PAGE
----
NubluPosted: September 10, 2013 Filed under: East Village | Tags: TUESDAY TOILET TALK Comments Off on Nublu
“Ten dollars and ID,” interjected the lady brusquely, as to not interrupt the conversation she was having with her friend on the steps of the entrance to Nublu. I surrendered what she demanded and stepped into the place. Standing on an enclosed square base with each side only as long as the width of an average American front door, I felt as though I was already in the venue’s restroom. I tried one of the doors that made up three of the four sides and pulled back the heavy curtains to enter the East Village club four Fridays ago.
With bassist Joonsam Lee and drummer Sangmin Lee leading their respective trios, their sets were collectively billed a “K-Jazz” night. While Joonsam played an arrangement or two of Korean folk songs with keyboardist Glenn Zaleski and drummer Ari Hoenig, there was little that distinguished the music as specifically Korean. Sangmin Lee’s trio with “Big” Yuki Hirano on keys and Randy Runyon on guitar featured tight rock-based grooves, similar to the first trio in its loud, organ-shaking amplification.
Seeing my buddy/JAZZ TOILET tech support Jack confused about the K-Jazz label, I explained to him that the night was billed as such because there are Koreans involved. On a related note, a Jordanian friend was raving about food she had tried at a popular Korean restaurant somewhere in Egypt, citing the duck in particular. I informed her that we don’t eat duck. It’s possible that less fortunate souls without Korean friends walked out of that restaurant or the show that night, not knowing duck from Korean fried chicken or “K-jazz” from the Korean tendency to claim things their people do, both good and bad, as their own.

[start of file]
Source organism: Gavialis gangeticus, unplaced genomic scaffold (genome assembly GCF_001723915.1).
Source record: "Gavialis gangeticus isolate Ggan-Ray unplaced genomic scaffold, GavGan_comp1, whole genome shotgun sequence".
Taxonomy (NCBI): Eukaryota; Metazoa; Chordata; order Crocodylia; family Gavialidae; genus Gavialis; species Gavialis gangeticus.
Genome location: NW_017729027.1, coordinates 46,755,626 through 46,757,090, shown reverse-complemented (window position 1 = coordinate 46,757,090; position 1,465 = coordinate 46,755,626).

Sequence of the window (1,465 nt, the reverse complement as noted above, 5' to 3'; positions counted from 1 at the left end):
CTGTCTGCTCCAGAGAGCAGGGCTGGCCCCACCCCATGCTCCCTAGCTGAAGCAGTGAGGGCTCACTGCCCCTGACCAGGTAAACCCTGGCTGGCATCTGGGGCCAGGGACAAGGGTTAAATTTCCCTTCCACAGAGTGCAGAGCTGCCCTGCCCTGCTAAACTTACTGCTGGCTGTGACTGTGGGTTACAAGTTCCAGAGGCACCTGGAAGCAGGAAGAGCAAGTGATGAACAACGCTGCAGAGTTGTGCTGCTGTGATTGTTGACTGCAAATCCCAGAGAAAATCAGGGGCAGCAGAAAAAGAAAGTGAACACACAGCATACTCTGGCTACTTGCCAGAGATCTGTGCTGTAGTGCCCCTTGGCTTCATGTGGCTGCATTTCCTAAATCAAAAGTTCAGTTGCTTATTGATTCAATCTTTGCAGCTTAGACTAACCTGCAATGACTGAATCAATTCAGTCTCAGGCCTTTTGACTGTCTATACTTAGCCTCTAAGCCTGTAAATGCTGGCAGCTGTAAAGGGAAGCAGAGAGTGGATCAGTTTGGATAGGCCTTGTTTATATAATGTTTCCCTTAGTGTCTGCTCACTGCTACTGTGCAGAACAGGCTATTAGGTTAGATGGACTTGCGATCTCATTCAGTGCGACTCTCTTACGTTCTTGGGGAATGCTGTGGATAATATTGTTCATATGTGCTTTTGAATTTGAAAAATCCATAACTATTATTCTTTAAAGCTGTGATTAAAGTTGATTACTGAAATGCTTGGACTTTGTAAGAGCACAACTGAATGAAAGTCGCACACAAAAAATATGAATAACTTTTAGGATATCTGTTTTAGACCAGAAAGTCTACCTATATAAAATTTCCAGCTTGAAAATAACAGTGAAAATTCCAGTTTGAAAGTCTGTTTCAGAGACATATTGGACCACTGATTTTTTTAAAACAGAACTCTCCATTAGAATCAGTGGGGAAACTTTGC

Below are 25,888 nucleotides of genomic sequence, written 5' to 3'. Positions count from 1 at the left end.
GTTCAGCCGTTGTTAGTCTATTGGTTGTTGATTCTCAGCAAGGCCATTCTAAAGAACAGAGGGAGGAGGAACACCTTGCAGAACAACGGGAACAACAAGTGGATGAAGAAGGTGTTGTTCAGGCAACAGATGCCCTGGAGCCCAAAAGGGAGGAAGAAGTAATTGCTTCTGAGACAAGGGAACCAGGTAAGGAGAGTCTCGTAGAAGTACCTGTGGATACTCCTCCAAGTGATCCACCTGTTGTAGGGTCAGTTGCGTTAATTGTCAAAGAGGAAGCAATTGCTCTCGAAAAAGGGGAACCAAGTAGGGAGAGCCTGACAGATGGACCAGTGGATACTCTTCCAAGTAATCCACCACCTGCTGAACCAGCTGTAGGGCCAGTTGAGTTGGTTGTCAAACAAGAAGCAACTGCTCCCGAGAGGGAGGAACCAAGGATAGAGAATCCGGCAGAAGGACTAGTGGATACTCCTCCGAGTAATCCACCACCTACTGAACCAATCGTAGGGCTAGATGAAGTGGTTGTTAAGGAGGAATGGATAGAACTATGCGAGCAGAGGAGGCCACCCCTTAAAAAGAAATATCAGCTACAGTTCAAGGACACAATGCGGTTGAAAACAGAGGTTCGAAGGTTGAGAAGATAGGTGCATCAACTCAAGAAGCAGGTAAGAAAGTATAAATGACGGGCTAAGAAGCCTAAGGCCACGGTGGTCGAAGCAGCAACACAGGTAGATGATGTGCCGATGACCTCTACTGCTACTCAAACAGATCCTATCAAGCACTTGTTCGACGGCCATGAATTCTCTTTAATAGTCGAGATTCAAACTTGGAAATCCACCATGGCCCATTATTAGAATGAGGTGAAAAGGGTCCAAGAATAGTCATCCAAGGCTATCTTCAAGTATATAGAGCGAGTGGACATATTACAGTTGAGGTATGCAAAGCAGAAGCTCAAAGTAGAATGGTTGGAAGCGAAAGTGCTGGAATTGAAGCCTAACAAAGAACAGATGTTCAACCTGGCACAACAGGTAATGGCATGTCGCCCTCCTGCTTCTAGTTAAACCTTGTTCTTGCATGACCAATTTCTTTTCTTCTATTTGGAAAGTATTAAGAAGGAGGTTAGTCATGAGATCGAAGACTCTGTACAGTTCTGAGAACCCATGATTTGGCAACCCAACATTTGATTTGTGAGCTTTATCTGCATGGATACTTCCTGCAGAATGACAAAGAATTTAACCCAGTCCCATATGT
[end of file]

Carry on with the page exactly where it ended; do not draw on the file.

I went down the stairs behind the bar to go to the restroom with old Nublu posters plastering the walls and profanities covering the door. It had everything one would need, though the hand soap was difficult to locate, hidden in the shadows inside the large sink. I came back up and was staring at the door at the top of the stairs when I noticed that it said “WC” among the layers of stickers. I opened the door to discover another unisex restroom with the same red glow and cool graffiti.
The venue was filled with the smell of incense and Butch Morris relics, including a large photo of him with his index finger up that seemed a popular photo backdrop for visitors. How did he host his conduction sessions in this club with its disco ball, rowdy people and noise? He was adamant about vocalists not using microphones in a conduction workshop I had the opportunity to participate in before he passed. With so many legends in the jazz community passing away recently, I’ve been feeling more of an urgency to check out the remaining masters while they are still around.
Vinh from Vietnam, a country similar to Korea in its Cold War involvement and its American nail salon workers, tells us how to politely ask “Where’s the restroom?” in Vietnamese –
Làm ơn cho hỏi, nhà vệ sinh ở đâu?